Polygenic transmission disequilibrium confirms that common and rare variation act additively to create risk for autism spectrum disorders

Daniel J. Weiner, Emilie M. Wigdor, Stephan Ripke, Raymond K. Walters, Jack A. Kosmicki, Jakob Grove, Kaitlin E. Samocha, Jacqueline I. Goldstein, Aysu Okbay, Jonas Bybjerg-Grauholm, Thomas Werge, David M. Hougaard, Jacob Taylor, David Skuse, Bernie Devlin, Richard Anney, Stephan J. Sanders, Somer Bishop, Preben Bo Mortensen, Anders D. BørglumGeorge Davey Smith, Mark J. Daly, Elise B. Robinson, Marie Bækvad-Hansen, Ashley Dumont, Christine Hansen, Thomas F. Hansen, Daniel Howrigan, Manuel Mattheisen, Jennifer Moran, Ole Mors, Merete Nordentoft, Bent Nørgaard-Pedersen, Timothy Poterba, Jesper Poulsen, Christine Stevens, Verneri Anttila, Peter Holmans, Hailiang Huang, Lambertus Klei, Phil H. Lee, Sarah E. Medland, Benjamin Neale, Lauren A. Weiss, Lonnie Zwaigenbaum, Timothy W. Yu, Kerstin Wittemeyer, A. Jeremy Willsey, Ellen M. Wijsman, Suma Jacob, Psychiatric Genomics Consortium Autism Group, iPSYCH-Broad Autism Group

Research output: Contribution to journalArticlepeer-review

158 Scopus citations

Abstract

Autism spectrum disorder (ASD) risk is influenced by common polygenic and de novo variation. We aimed to clarify the influence of polygenic risk for ASD and to identify subgroups of ASD cases, including those with strongly acting de novo variants, in which polygenic risk is relevant. Using a novel approach called the polygenic transmission disequilibrium test and data from 6,454 families with a child with ASD, we show that polygenic risk for ASD, schizophrenia, and greater educational attainment is over-transmitted to children with ASD. These findings hold independent of proband IQ. We find that polygenic variation contributes additively to risk in ASD cases who carry a strongly acting de novo variant. Lastly, we show that elements of polygenic risk are independent and differ in their relationship with phenotype. These results confirm that the genetic influences on ASD are additive and suggest that they create risk through at least partially distinct etiologic pathways.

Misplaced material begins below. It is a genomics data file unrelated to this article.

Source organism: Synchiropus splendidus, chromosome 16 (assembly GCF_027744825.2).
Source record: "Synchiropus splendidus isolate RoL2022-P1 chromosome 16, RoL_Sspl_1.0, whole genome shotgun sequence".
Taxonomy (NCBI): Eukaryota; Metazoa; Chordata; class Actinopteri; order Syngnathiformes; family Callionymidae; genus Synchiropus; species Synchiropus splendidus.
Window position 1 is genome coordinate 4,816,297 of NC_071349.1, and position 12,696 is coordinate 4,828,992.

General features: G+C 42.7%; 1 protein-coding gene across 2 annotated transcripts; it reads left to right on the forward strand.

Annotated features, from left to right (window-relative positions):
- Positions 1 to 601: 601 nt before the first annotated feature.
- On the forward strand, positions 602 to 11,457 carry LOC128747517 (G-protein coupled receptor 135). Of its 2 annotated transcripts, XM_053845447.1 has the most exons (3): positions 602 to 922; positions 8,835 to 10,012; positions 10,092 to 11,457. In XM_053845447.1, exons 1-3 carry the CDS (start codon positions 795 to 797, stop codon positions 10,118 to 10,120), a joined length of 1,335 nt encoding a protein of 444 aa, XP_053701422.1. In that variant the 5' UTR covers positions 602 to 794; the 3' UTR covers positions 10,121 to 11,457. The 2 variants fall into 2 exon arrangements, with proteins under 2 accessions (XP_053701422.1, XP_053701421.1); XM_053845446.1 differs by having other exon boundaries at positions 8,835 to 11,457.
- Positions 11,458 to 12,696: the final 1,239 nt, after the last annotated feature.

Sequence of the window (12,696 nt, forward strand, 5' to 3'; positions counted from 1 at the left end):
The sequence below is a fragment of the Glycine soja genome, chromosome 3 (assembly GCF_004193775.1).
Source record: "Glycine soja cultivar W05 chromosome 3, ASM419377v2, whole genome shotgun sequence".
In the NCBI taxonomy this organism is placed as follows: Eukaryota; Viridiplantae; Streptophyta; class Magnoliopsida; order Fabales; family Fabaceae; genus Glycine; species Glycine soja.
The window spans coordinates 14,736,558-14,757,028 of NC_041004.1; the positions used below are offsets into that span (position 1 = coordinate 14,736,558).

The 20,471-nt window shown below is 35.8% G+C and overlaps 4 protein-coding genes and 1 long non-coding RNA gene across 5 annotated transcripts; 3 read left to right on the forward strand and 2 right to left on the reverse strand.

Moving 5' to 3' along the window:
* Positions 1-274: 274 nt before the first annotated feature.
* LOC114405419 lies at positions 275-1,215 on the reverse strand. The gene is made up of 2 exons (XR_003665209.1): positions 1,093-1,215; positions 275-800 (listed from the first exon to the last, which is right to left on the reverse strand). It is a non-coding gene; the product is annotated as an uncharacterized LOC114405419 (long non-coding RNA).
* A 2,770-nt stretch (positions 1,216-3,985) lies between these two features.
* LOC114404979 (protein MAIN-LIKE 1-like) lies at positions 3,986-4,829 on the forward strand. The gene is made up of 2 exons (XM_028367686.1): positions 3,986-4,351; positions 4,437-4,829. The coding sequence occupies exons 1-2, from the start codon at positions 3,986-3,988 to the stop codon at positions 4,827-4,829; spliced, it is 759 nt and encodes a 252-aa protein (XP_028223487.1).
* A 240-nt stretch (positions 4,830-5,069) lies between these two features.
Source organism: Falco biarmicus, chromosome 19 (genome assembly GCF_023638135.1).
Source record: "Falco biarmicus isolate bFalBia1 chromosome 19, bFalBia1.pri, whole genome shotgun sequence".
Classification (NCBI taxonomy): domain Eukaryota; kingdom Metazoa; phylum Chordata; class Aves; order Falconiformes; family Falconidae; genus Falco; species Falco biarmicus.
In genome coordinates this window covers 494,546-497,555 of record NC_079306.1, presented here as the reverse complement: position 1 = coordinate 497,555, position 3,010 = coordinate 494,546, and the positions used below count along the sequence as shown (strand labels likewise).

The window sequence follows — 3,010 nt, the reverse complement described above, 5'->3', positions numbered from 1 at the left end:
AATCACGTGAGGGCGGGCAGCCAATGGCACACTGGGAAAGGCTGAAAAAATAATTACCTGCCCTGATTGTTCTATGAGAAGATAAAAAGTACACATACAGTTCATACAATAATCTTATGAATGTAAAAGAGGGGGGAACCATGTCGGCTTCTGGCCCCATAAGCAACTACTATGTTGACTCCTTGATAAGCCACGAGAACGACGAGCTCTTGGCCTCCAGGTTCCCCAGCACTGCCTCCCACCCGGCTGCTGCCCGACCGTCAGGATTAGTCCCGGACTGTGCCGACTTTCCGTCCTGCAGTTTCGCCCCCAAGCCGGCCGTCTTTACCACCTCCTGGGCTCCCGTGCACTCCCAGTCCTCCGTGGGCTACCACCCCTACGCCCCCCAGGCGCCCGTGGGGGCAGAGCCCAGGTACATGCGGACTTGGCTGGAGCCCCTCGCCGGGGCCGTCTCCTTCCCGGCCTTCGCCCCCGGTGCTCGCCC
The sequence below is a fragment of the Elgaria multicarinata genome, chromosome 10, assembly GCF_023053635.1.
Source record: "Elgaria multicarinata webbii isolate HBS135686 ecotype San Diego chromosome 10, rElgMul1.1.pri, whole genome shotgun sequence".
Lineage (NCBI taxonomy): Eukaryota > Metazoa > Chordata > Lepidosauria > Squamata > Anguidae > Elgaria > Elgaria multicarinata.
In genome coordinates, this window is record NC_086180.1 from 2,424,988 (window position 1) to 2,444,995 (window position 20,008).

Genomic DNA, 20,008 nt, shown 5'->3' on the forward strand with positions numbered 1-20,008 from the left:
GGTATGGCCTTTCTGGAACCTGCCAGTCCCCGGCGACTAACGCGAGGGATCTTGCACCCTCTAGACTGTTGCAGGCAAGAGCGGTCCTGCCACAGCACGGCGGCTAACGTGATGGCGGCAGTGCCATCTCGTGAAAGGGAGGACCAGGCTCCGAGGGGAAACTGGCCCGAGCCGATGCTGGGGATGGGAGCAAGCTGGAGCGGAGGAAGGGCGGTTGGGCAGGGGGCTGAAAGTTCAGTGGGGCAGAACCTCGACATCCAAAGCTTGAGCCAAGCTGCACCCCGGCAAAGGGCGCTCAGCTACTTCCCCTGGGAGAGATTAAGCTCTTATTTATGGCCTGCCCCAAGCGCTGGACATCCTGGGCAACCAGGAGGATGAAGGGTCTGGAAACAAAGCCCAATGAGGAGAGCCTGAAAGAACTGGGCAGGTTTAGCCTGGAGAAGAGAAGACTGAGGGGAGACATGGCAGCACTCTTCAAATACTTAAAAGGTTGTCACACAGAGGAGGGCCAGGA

Original languageEnglish (US)
Pages (from-to)978-985
Number of pages8
JournalNature Genetics
Volume49
Issue number7
DOIs
StatePublished - Jul 1 2017

Bibliographical note

Funding Information:
We thank S. Hyman and R. Hosking for their thoughtful comments. We also thank A. Pai for his help in the development of the pTDT analytic software. E.B.R. and D.J.W. were funded by National Institute of Mental Health grant 1K01MH099286-01A1 and Brain Behavior Research Foundation (NARSAD) Young Investigator grant 22379. E.M.W. was funded by the Stanley Center for Psychiatric Research at the Broad Institute. A.O. was funded by an ERC Consolidator Grant (647648 EdGe). We thank the families who took part in the Simons Simplex Collection study and the clinicians who collected data at each of the study sites. The iPSYCH project is funded by the Lundbeck Foundation and the universities and university hospitals of Aarhus and Copenhagen. Genotyping of iPSYCH and PGC samples was supported by grants from the Stanley Foundation, the Simons Foundation (SFARI 311789 to M.J.D.), and the National Institute of Mental Health (5U01MH094432-02 to M.J.D.). This work was also supported by a grant from the Simons Foundation (SFARI 402281 to S.J.S.). The authors would like to thank the Exome Aggregation Consortium and the groups that provided exome variant data for comparison. A full list of contributing groups can be found on the ExAC website (see URLs).

Publisher Copyright:
© 2017 Nature America, Inc., part of Springer Nature. All rights reserved.

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